Sélecteur de langues
Brussels, 30 April 2008
A public-private research initiative to boost the competitiveness of Europe's pharmaceutical industry
The European Commission and the pharmaceutical industry began work today on implementing the Innovative Medicines Initiative (IMI). IMI aims to remove severe bottlenecks in the drug development process through innovative research projects, hence to accelerate the discovery and development of new medicines. It will launch later this year promising research projects in the areas of brain disorders, metabolic and inflammatory diseases. IMI is a unique public-private partnership between the European Commission and the European Federation of Pharmaceutical Industries and Associations (EFPIA).
European Science and Research Commissioner Janez Potočnik underlined the ambitious goals of the initiative: “IMI is about pooling public and private efforts so that Europe can be a big player. We want to be the best in the world and become a champion's league for biopharmaceutical research by moving from individual project-funding, to joint programme funding involving industry and public stakeholders."
Arthur Higgins, President of EFPIA, emphasized the need to join forces with partners to address the main cause of delays in drug innovation: “The challenges behind innovation are complex, and the decline in the number of new drugs is due to a combination of scientific, regulatory and economic factors. We as an industry are ready to play our part in bringing forward medical innovation but cannot solve all these issues by ourselves”.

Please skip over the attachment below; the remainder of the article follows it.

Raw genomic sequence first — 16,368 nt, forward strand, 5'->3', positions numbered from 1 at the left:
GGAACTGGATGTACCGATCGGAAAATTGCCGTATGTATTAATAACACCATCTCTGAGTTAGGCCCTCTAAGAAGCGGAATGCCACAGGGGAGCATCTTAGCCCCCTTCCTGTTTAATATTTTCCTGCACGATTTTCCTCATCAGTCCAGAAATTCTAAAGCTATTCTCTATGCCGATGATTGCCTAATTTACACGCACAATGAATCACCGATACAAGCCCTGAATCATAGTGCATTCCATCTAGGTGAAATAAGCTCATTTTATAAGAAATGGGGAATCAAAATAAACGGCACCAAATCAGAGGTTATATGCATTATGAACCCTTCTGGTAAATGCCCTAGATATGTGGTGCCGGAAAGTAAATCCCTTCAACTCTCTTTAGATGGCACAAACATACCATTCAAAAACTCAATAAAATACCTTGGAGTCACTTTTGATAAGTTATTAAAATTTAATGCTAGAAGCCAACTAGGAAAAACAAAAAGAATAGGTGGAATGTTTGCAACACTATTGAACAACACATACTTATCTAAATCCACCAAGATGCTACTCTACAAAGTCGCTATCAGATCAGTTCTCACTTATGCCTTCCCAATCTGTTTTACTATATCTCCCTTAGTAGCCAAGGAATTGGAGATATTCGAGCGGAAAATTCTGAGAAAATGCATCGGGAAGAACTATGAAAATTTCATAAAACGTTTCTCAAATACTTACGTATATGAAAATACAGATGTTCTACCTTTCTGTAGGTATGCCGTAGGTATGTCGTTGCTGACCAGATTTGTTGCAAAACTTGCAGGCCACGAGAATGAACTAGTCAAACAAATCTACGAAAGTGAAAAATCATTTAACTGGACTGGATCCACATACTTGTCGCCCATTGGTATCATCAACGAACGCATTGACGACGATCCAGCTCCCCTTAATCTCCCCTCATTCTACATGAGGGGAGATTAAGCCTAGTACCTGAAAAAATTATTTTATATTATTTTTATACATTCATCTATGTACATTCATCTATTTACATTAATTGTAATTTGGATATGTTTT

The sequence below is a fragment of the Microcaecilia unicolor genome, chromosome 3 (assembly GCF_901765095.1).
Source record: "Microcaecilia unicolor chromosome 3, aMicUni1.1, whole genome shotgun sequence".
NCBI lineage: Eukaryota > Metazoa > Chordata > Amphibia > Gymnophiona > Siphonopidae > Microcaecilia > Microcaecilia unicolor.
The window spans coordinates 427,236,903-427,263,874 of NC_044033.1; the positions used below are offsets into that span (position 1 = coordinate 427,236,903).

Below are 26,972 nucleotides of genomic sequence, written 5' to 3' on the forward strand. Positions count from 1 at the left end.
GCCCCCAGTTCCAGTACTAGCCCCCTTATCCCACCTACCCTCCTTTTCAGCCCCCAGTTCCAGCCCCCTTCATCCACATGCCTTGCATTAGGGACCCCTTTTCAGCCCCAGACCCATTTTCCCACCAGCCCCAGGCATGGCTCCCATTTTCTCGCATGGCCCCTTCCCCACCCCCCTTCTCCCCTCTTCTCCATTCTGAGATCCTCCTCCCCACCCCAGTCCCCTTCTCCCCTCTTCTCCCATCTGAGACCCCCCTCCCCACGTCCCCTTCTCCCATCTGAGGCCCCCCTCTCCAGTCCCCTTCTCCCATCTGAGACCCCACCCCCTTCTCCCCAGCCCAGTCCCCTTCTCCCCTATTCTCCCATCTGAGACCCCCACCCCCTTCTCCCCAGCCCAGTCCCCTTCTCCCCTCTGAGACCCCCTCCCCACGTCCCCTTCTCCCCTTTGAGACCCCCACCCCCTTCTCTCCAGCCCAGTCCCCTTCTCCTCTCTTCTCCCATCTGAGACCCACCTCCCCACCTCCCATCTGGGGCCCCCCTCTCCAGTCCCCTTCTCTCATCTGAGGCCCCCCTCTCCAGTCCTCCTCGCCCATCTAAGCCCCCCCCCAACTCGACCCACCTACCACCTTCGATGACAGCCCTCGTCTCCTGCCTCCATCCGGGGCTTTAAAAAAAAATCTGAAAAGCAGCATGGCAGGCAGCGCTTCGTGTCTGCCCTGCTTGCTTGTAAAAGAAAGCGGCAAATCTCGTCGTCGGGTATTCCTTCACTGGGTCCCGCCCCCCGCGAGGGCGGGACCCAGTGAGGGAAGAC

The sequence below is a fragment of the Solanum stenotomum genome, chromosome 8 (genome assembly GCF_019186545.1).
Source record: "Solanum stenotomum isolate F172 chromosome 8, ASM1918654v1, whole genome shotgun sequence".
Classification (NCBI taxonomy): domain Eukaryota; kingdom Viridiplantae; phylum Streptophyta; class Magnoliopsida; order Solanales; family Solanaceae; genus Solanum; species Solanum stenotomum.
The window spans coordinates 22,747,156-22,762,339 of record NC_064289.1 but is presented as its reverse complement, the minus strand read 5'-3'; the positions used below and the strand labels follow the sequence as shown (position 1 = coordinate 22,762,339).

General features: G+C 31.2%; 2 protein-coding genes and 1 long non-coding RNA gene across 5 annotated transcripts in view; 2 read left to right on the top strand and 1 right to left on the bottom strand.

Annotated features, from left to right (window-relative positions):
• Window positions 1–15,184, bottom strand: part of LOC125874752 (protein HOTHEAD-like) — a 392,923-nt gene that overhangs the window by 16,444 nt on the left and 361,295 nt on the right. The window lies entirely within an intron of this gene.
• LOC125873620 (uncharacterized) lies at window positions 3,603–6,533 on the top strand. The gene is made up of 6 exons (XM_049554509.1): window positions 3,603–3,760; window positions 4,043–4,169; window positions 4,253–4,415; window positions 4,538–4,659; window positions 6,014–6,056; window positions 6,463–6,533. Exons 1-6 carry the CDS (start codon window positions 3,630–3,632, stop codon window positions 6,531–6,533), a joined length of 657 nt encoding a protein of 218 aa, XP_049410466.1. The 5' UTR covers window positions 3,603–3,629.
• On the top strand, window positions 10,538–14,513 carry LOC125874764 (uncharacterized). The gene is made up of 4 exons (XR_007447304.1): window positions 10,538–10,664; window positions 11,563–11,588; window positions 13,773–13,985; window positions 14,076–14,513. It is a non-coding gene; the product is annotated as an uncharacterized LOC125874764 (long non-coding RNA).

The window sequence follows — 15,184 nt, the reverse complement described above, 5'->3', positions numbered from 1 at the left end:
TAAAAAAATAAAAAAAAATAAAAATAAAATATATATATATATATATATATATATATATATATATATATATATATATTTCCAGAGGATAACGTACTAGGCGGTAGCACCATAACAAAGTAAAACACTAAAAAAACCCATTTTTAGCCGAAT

The drug development for a new chemical or biological candidate is estimated to cost over one billion euros and takes on average 12,5 years to bring a new medicine to the market. Out of every 10,000 substances synthesized in laboratories, only one or two will successfully pass all the stages to become marketable medicines. This project is all the more important as Europe was once known as the “world’s pharmacy” with until 1998 ago 7 out of 10 new medicines originated from Europe. Today this has fallen to about 3 out of 10.
IMI will boost Europe’s competitiveness in biopharmaceutical innovation and foster Europe as the most attractive place for pharmaceutical R&D. The pharmaceutical industry is a knowledge based sector that has a huge impact on employment for highly trained people. It provides Europe with high skilled jobs - in 2004 more than 612,000 with 103,000 employees in the research area. Europe produces more than 35 % of the world's pharmaceutical output, worth some €161billion, making it the second manufacturing location after the US.
IMI brings together experts from the laboratory and the clinic working on new approaches to better predict as early as possible whether a drug works in a patient and whether it is safe. Earlier access to new treatments is the ultimate goal of this joint initiative.
IMI has a total budget of € 2 billion until 2013. In 2008 grants of
€ 123 million will be handed to the most promising research projects in
the areas of brain disorders, metabolic and inflammatory diseases. In future
calls IMI will also cover cancer and infectious diseases. These areas have been
chosen because they are, primarily, important areas of unmet medical need,
affecting the lives of millions of European citizens.